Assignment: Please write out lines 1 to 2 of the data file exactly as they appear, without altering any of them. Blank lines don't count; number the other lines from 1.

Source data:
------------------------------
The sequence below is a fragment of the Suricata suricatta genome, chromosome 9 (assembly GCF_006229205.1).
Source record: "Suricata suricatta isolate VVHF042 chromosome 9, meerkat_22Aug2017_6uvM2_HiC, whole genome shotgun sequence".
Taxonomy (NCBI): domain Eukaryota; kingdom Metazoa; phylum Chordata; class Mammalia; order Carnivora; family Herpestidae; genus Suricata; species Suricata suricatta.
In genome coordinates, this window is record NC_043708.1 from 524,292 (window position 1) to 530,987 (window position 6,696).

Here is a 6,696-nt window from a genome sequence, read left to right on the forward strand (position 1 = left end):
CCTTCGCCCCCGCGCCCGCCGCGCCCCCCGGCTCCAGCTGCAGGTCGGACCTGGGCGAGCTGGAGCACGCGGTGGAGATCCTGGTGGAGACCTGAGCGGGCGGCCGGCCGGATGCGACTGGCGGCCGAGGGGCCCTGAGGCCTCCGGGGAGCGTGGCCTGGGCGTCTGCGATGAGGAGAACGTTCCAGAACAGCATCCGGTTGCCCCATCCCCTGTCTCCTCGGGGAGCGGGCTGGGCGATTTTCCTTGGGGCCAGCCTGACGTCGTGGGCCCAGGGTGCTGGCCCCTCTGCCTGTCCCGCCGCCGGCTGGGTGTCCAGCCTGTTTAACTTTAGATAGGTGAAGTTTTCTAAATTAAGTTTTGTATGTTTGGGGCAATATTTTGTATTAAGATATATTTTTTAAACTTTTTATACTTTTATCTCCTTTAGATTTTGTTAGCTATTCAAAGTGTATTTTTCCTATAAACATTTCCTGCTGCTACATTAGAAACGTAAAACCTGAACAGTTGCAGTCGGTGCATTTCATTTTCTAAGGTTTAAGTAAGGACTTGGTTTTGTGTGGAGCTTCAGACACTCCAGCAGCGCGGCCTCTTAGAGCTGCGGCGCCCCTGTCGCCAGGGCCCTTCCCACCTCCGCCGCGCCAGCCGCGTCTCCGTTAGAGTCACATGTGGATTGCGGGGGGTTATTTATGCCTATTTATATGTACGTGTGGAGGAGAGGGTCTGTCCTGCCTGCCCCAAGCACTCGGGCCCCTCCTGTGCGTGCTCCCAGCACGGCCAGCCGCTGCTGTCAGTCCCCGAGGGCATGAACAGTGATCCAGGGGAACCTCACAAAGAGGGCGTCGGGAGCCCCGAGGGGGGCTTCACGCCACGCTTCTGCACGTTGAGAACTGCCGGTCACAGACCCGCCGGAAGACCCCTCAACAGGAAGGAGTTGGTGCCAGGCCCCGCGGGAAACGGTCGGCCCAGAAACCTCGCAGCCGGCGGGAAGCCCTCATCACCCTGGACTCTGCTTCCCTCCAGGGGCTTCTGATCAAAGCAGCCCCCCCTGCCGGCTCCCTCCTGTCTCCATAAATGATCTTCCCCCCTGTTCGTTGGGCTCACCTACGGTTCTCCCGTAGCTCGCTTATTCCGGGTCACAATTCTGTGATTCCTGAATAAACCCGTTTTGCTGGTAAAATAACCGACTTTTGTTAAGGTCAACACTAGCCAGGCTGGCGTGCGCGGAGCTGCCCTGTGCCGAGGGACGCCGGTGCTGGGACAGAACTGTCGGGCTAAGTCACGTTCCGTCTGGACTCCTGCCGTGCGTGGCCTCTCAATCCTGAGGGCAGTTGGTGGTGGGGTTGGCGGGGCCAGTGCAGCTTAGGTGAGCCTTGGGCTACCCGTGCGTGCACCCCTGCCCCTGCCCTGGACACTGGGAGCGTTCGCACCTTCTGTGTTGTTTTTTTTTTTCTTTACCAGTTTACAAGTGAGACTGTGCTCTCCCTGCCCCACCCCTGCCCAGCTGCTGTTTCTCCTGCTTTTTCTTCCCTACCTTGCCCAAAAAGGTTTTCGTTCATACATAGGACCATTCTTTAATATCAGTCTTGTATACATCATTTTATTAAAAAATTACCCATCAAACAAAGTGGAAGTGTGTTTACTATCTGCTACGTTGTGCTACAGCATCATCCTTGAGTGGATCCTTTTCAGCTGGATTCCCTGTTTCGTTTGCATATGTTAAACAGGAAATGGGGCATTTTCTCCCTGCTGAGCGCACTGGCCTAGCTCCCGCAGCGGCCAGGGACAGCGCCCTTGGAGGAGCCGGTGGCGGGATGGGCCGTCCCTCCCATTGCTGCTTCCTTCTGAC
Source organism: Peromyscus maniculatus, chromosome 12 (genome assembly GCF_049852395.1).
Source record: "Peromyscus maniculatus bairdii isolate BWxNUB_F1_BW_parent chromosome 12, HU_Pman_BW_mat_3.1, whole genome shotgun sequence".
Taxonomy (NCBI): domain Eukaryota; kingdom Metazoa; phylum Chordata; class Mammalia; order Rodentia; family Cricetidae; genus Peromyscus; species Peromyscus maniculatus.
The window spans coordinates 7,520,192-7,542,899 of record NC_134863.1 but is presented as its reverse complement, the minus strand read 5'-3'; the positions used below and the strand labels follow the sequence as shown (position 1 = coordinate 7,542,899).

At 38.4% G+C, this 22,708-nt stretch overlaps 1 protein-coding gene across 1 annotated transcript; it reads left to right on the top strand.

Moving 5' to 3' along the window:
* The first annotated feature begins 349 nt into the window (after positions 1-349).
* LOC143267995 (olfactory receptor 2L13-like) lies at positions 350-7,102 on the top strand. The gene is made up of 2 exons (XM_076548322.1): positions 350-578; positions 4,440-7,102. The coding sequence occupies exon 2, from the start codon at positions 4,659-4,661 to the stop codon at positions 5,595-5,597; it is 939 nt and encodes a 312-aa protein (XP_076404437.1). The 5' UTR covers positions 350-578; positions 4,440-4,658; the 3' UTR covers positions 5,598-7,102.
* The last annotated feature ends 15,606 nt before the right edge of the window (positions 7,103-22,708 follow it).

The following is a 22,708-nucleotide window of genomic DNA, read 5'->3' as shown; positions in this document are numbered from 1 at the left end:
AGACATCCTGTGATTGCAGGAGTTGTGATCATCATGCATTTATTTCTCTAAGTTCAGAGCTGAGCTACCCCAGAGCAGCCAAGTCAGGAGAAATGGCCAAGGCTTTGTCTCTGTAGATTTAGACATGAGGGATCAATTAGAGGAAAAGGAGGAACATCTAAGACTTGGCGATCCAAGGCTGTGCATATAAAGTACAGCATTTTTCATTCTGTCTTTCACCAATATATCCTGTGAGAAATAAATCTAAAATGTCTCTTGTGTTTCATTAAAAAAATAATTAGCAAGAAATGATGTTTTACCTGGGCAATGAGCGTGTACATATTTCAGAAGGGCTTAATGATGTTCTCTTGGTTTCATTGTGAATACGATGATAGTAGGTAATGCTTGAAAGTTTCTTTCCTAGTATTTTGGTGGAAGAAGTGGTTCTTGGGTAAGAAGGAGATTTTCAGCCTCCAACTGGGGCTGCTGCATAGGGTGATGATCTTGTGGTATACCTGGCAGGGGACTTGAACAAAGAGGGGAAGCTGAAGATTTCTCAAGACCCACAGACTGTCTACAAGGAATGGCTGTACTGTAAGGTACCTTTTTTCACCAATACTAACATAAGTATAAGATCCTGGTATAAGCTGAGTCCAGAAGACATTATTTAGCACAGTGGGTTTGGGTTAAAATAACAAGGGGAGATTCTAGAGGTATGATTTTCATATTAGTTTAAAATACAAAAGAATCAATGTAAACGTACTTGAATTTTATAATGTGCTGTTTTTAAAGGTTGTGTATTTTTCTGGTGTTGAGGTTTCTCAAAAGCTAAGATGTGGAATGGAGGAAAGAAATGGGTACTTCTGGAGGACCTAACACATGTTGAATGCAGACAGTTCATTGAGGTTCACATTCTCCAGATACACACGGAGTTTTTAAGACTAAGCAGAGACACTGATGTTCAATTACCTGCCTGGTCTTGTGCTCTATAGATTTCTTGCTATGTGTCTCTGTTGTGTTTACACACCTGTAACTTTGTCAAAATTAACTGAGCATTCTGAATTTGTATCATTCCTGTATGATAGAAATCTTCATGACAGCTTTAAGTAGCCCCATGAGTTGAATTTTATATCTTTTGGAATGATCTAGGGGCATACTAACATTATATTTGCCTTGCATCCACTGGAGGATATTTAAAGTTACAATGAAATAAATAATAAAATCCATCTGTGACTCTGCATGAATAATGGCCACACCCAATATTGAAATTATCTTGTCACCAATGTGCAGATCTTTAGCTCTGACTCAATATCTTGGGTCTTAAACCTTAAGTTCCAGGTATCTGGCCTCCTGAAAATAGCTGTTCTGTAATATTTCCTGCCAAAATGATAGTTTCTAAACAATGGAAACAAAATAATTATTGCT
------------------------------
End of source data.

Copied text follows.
The sequence below is a fragment of the Suricata suricatta genome, chromosome 9 (assembly GCF_006229205.1).
Source record: "Suricata suricatta isolate VVHF042 chromosome 9, meerkat_22Aug2017_6uvM2_HiC, whole genome shotgun sequence".